Takoyaki is a wildly popular Japanese street food originating in Osaka. It consists of dashi flavored pancake balls filled with octopus and other ingredients, smothered in sauces and toppings. This version replaces the octopus with cubes of spam for a neat twist.Jump to Recipe
Things you might need
There’s a ton of variations on takoyaki with a wide array of ingredients. This recipe is cut down to just the essentials, but you will still need some ingredients and equipment that might be uncommon in your area. I have listed these below as well as sources to acquire them.***
I don’t usually buy kitchen gadgets that can only be used in a few very specific situations, but this takoyaki pan is compact, cheap, and gets the job done. I’ll also be experimenting with it to make more recipes in the future. It’s important to note that this type of pan only works on a gas burner. Click here for an alternative self-powered takoyaki pan.
2. Dashi Powder
Dashi powder is instant bonito soup stock. It’s an amazing base for so many different Japanese dishes. It’s also the primary flavor component for the takoyaki batter itself. You could make dashi broth from scratch, but this is so much easier. Save the from-scratch broths for soup. Use the powder for takoyaki.
The acidity and spice from the pickled ginger pairs really well with the rich salty flavors from the batter and spam. Underrated ingredient that makes this recipe super addictive.
Toppings are a very important to the flavor and presentation of takoyaki. I wouldnt recommend leaving any of these out.
- Kewpie Mayo (Japanese Mayo) – Thicker and richer than American mayo. I use this in place of American mayo in pretty much all recipes. A game changing condiment.
- Takoyaki Sauce – A thick sauce flavored with worchestershire and other flavors. There are recipes online to make your own, but I buy it online. Can also substitute with okonomiyaki sauce or bulldog sauce.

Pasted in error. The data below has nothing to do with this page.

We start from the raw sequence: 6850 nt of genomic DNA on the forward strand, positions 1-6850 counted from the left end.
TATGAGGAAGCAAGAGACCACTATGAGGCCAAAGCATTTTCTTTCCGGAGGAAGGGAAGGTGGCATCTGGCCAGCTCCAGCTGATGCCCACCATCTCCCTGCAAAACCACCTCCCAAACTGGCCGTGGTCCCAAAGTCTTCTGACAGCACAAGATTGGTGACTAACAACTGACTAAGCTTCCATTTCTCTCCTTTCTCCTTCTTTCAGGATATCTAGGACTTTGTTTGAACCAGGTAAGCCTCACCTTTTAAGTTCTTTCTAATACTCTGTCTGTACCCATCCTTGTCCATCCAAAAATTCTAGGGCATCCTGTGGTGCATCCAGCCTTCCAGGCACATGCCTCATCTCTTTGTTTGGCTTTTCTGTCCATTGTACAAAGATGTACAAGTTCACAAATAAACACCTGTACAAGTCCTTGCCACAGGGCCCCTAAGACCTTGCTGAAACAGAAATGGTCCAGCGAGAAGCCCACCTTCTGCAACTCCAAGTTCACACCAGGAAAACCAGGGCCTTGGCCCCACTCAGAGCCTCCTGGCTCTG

- Furikake – Seasoning mix made from primarily dried seaweed and sesame seeds. Dangerously tasty on rice with an egg.
- Katsuobushi – Dried bonito flakes. Full of flavor and super versatile in the kitchen
3/4 cup all purpose flour
1 cup water
1 large egg
1 tsp baking powder
1 tsp dashi powder
1 tsp soy sauce
1/2 can of spam
1 green onion
1 tbsp beni shoga
- Cut the spam into half inch cubes. Fry in a heated pan on medium heat until all sides are brown. Set aside.
- In a large bowl, mix together water, egg, soy sauce, and dashi powder until fully homogenous
- Add in flour and baking powder. Whisk just until there is no dry flour visible.
- Heat the takoyaki pan on medium-low heat. Once up to temp, drizzle in a neutral cooking oil of choice. Add enough oil that a little bit of oil pools into each divot.
- Pour in your batter, and add one chunk of spam into each divot. The batter is supposed to flow out of divots. Do not worry this is a normal part of the takoyaki making process.
- Finely chop green onion and beni shoga. Spread on top.
- Divide the cooked batter by sliding non-plastic chopsticks or skewers across the pan in the space between the divots.
- Flip each ball 90 degrees and tuck excess batter underneath. The ball should flip with minimal effort. If not, let it cook for longer.
- Keep flipping and tucking until the spheres have formed and are golden brown. Should be around ten minutes of total cook time.
- Transfer to a plate. Top with takoyaki sauce, mayo, furikake, and katsuobushi. Enjoy!
- Takoyaki has many variations. Experiment! Use the batter recipe as the base, and then add whatever your heart desires!